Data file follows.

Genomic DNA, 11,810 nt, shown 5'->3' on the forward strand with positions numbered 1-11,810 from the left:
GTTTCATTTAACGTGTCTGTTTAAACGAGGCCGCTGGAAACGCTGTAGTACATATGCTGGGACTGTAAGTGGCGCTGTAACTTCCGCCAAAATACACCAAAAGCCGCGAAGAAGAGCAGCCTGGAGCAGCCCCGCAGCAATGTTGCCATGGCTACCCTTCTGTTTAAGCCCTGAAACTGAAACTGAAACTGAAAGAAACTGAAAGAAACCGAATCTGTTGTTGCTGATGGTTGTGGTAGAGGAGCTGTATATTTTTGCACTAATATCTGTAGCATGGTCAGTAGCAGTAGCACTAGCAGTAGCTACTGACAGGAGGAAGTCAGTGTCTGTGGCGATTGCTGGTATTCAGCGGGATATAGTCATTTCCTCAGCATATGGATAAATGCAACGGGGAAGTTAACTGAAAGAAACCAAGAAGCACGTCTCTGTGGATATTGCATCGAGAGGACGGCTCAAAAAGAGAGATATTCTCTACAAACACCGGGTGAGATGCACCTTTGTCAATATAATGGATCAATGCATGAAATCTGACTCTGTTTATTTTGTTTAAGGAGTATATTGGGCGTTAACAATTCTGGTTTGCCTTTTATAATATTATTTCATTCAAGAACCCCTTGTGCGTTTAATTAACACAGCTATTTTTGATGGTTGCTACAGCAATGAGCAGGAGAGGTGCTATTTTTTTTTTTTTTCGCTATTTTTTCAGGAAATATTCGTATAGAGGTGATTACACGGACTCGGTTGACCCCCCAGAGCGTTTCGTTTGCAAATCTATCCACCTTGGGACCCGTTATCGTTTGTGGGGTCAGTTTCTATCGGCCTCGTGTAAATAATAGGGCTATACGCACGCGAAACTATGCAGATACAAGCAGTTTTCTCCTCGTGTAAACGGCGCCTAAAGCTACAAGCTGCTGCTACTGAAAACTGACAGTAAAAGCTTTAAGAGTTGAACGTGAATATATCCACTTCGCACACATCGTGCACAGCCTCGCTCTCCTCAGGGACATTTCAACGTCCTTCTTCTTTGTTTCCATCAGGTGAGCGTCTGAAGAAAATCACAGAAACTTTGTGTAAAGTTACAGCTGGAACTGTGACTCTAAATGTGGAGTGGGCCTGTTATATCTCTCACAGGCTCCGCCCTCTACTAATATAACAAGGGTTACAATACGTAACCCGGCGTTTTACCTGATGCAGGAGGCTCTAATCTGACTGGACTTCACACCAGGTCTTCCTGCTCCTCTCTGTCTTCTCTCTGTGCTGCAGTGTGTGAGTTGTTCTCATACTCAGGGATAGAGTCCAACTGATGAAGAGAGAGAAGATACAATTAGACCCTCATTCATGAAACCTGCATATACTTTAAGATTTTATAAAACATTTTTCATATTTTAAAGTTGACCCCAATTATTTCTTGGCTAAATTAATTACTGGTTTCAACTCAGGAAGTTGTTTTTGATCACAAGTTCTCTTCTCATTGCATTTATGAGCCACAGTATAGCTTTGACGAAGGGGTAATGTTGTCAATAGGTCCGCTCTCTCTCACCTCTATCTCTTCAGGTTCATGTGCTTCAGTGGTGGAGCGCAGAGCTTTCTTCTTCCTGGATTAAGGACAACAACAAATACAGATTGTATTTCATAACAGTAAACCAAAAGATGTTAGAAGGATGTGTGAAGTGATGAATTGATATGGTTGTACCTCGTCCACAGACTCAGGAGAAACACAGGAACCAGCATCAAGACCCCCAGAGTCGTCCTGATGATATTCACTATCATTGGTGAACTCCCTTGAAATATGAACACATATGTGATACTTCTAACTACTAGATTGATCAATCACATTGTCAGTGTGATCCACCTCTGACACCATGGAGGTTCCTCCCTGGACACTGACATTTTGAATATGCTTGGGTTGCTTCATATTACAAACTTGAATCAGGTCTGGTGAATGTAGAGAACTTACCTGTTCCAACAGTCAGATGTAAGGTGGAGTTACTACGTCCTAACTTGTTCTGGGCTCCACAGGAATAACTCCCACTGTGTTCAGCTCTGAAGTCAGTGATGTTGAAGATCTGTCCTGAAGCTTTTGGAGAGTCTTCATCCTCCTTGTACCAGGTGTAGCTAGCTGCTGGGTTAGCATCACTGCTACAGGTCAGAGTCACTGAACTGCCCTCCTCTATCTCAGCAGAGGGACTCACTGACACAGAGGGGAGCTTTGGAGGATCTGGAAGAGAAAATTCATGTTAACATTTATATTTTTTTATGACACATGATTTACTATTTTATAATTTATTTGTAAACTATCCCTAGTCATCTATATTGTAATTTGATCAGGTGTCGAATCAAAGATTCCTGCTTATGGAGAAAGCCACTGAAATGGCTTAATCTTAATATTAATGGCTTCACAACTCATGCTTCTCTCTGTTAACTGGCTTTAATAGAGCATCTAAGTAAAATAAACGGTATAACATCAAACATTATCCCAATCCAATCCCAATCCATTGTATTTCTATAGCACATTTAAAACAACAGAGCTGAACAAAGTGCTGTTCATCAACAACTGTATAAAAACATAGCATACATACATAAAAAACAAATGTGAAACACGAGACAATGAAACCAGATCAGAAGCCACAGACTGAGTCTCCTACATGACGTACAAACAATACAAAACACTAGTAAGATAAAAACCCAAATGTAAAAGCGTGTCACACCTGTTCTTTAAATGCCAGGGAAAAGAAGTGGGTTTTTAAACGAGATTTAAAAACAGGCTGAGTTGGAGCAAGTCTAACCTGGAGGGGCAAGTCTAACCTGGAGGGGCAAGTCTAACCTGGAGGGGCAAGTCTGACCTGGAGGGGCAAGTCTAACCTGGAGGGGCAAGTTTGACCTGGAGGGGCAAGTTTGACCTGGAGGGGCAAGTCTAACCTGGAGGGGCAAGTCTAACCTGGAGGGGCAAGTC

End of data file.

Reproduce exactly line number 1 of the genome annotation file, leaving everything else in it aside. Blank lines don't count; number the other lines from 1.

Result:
Genomic DNA, 11,810 nt, shown 5'->3' on the forward strand with positions numbered 1-11,810 from the left: